The important thing to remember for curious Redskins fans watching the Cousins saga unfold: Don't expect much, if any, discount. 

The quarterback himself made that clear. 

"There’s other quarterbacks that come after you and it would be almost a selfish move to hurt future quarterbacks who get in a position to have a contract," Cousins said last year on 106.7 the Fan.

The quotes came after the 2016 season but before the Redskins again used a franchise tag with Cousins for the 2017 season. Washington wanted to attempt a long-term deal with Cousins at that point, though the quarterback decided to not negotiate and instead play on the tag.

The point remains that Cousins, and his representatives, believe the quarterback has a duty to other players to maximize his earnings. 

"If you don’t take a deal that’s fair to you, then you’re also taking a deal that’s not fair to them and you’re setting them back as well. So there’s different reasons. You just do the best you can."

If he hits free agency, Cousins will likely sign the richest contract in NFL history. Those opportunities don't come around often, and the quarterback should take full advantage. 

Want more Redskins? Click here to follow JP on Facebook and check out @JPFinlayNBCS for live updates via Twitter! Click here for the #RedskinsTalk on Apple Podcastshere for Google Play or press play below. Don't forget to subscribe!

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Need to Know: Could Ty Nsekhe be the Redskins' answer at left guard?

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Need to Know: Could Ty Nsekhe be the Redskins' answer at left guard?

Here is what you need to know on this Monday, February 19, 23 days before NFL free agency starts.

Monday musings

—One possible solution to the left guard spot is perhaps being overlooked. Ty Nsekhe played there some last year, starting the game in Dallas and playing there until Morgan Moses got injured, forcing him to move to right tackle. Nsekhe is slated to be a restricted free agent but his return is likely. In December I asked Jay Gruden if Nsekhe might move to guard in 2018. “I think Ty is a big man and a very good tackle, but in the offseason when we have more time, maybe we can feature him at some guard when we’ve got all our guys back,” he said. “Feature him some” doesn’t mean that they will make him a starter; perhaps they want him to be the top option to fill in at four of the five OL positions. But it’s something to keep an eye on if they don’t land a left guard solution in free agency or the draft.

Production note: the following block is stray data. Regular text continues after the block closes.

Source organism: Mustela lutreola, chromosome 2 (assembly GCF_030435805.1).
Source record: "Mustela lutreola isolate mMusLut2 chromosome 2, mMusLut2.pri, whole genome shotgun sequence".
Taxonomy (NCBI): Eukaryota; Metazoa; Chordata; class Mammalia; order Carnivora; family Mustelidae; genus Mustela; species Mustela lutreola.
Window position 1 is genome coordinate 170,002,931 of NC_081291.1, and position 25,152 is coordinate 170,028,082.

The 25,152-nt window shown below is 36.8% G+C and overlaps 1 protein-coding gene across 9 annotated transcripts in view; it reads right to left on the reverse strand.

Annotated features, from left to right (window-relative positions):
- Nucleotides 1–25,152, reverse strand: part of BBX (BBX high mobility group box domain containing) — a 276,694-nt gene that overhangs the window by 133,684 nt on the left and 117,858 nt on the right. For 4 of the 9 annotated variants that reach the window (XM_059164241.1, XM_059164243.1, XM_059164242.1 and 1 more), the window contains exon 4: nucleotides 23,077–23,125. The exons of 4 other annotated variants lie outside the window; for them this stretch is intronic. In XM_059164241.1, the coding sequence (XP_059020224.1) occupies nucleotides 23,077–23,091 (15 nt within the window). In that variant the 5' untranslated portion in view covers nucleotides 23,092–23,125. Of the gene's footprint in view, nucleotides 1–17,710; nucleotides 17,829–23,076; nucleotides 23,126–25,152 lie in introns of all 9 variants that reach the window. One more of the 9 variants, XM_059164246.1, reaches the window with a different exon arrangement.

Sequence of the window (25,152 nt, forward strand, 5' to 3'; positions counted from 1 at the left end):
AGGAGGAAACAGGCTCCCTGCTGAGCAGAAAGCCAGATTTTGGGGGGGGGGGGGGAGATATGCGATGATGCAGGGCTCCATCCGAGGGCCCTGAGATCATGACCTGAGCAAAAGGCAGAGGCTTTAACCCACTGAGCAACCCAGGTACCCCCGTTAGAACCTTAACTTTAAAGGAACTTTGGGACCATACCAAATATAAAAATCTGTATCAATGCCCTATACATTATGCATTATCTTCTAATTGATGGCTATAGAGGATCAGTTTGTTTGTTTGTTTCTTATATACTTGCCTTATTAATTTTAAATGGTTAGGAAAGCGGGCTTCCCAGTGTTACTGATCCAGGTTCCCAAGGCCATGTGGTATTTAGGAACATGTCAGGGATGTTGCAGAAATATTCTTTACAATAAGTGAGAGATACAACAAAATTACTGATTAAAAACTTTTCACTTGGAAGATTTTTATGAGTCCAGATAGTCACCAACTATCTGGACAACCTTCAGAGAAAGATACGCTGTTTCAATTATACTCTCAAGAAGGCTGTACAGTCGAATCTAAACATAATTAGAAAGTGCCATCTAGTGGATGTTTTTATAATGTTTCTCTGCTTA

—When I posted about Albert Breer’s report that Kirk Cousins would file a grievance if the Redskins put the franchise tag on him in an effort to trade him, I pulled up a copy of the CBA to see the language on which Cousins could base his case. I read through the Article 10, which deals with the franchise tag twice and I saw nothing of it. But Mike Florio found it in Article 4, the one that deals with player contracts. “A Club extending a Required Tender must, for so long as that Tender is extended, have a good faith intention to employ the player receiving the Tender at the Tender compensation level during the upcoming season.” Since the Redskins clearly have no intention of employing Cousins after the Alex Smith trade, this seems to be a fairly simple case. In reality, it never is.

—I tweeted this last week:

However, possible cap casualties from other teams are not included in that group. That won’t turn the pool of players who will become available to sign into a bunch of potential franchise changers. Still, there could be a number of players in whom the Redskins could be interested in like RB DeMarco Murray, WRs Emmanuel Sanders and Torrey Smith, edge rusher Elvis Dumervil, and DL Brandon Mebane. A plus to signing players who have been waived is that they don’t count in the formula that determines compensatory draft picks. The Redskins have never really paid attention to that in the past but with potential high comp picks at stake if they lose both Kirk Cousins and Bashaud Breeland, this could be a good year to start.

Stay up to date on the Redskins. Rich Tandler covers the team 365 days a year. Like his Facebook page Facebook.com/TandlerNBCS and follow him on Twitter @TandlerNBCS.

Timeline  

Days until:

—NFL Combine (3/1) 10
—NFL Draft (4/26) 66
—2018 NFL season starts (9/9) 202